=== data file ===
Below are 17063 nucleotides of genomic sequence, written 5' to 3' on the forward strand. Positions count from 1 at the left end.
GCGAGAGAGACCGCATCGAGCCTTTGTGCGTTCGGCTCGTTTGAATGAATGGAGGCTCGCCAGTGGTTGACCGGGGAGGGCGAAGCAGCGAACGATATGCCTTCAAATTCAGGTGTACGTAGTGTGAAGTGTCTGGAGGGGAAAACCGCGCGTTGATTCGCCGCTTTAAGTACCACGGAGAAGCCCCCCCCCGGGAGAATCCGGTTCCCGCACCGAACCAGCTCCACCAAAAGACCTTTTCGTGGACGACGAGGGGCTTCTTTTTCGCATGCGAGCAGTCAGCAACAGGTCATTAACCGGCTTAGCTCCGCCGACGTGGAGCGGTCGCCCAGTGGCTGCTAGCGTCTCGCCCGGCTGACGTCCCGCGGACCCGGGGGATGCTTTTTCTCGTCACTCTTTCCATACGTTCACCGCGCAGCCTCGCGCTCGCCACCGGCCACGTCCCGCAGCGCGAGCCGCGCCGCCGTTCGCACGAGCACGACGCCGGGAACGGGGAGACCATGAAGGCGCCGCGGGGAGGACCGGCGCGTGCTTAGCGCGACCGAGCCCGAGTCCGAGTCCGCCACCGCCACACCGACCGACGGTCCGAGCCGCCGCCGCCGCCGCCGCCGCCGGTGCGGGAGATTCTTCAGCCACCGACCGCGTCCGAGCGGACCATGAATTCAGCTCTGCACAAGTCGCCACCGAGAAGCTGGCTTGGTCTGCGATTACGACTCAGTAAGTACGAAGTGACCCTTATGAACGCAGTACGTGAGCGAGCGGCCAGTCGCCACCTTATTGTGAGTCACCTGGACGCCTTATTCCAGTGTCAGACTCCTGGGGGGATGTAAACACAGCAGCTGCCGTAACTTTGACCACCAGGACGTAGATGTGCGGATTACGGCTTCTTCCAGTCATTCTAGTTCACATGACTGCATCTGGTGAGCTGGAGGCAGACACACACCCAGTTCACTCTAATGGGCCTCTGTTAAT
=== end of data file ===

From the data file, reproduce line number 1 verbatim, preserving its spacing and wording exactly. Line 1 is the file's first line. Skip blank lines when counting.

Below are 17063 nucleotides of genomic sequence, written 5' to 3' on the forward strand. Positions count from 1 at the left end.